Response to “Changing the Face of Poverty”
- Pages: 3
- Word count: 583
- Category: Poverty
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In this article Diana George discusses how poverty is misrepresented by Habitats for Humanity and how this adversely affects the organization’s goal, which is to “eliminate poverty housing from the globe” (pg.4). In an effort to attract supporters the organization paints a very obvious picture of what poverty is in their publicity videos. They show people in rags, living in shacks with despair all around them, and suggests that the issue can simply be solved with good-willing volunteers. The problem with this is that it only shows one dimension of poverty which narrows the population’s ideas about what it is. In order to undermine this, Diana George suggests that we “change the face of poverty” because it doesn’t just mean lack of material possessions. The poverty in one country may be different from that of another country.
I think that this article addresses a very important issue. In a time when the rich are getting richer and the poor are getting poorer it is necessary to give the best possible aid to those who need it most. As Diana George said, a consequence of Habitats for Humanity’s publicity videos is that potential applicants may not think that they qualify for help because they don’t see themselves as being as poor as the people in the video. Another consequence is that the videos suggest that poverty can be dealt with on an individual level. This is not completely false since everyone’s situation is different, however poverty is very much an institutional problem. In the United States the poor face several obstacles when trying to escape poverty. These days jobs are difficult to come by and the high paying jobs usually require that one has a college education. The staggering cost of a quality education is what blocks the road for many who are trying to move up the social class ladder.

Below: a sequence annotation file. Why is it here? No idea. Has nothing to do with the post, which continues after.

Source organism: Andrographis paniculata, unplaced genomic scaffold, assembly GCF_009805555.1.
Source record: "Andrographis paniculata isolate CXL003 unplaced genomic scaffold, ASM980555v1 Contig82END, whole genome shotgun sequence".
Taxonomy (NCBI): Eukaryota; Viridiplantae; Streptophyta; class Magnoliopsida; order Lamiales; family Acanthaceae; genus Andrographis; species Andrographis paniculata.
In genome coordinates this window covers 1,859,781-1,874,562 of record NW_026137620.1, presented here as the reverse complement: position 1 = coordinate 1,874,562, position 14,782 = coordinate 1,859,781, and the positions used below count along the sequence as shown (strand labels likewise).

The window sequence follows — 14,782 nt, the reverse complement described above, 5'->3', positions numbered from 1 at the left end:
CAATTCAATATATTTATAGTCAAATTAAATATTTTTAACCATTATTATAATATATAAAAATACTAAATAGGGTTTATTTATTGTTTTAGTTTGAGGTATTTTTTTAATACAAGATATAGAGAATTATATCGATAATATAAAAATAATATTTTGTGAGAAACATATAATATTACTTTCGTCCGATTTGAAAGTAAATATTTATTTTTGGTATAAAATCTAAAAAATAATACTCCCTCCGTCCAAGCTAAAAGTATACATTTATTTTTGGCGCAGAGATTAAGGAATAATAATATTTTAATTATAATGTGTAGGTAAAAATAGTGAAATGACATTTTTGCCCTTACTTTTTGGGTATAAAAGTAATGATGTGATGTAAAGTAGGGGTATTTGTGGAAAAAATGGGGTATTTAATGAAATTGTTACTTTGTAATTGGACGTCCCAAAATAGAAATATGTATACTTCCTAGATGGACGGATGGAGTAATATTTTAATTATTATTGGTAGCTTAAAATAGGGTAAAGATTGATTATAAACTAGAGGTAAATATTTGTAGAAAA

I found the part when the Bush administration was mentioned to be very humorous. It said, “The Bush administration confidently announced, that after looking everywhere, they had discovered no real hunger in the United States” (pg.6). This sentence has two interesting things about it. One is that I’m sure it was not feasible to “look everywhere” in the country for signs of hunger being that that population is so massive. The second is the use of the word “real” in the sentence. I’m curious as to what they meant “real hunger”. Since there are many people who struggle to pay for food, would “real hunger” only be classified as someone whose ribs are protruding from their skin and is bone thin? And just because a person is not bone thin does not mean that they aren’t suffering. It seems that the administration was comparing the poverty of the United States to the poverty of least developed nations which is why it is difficult to identify people who need help and address the problems of someone who doesn’t fit the standard image of poor.
Poverty is not as easy to recognize as Habitats for Humanity makes it seem. It’s true that poverty is usually depicted as people wearing rags and begging for change on the street but there is another form a poverty, where a person has all the necessary modern appliances (television, microwave, refrigerator, etc.) but is still struggling to pay rent and put food on the table. It is necessary to change the narrow ideas of what poverty is so that the issue can be addressed more efficiently.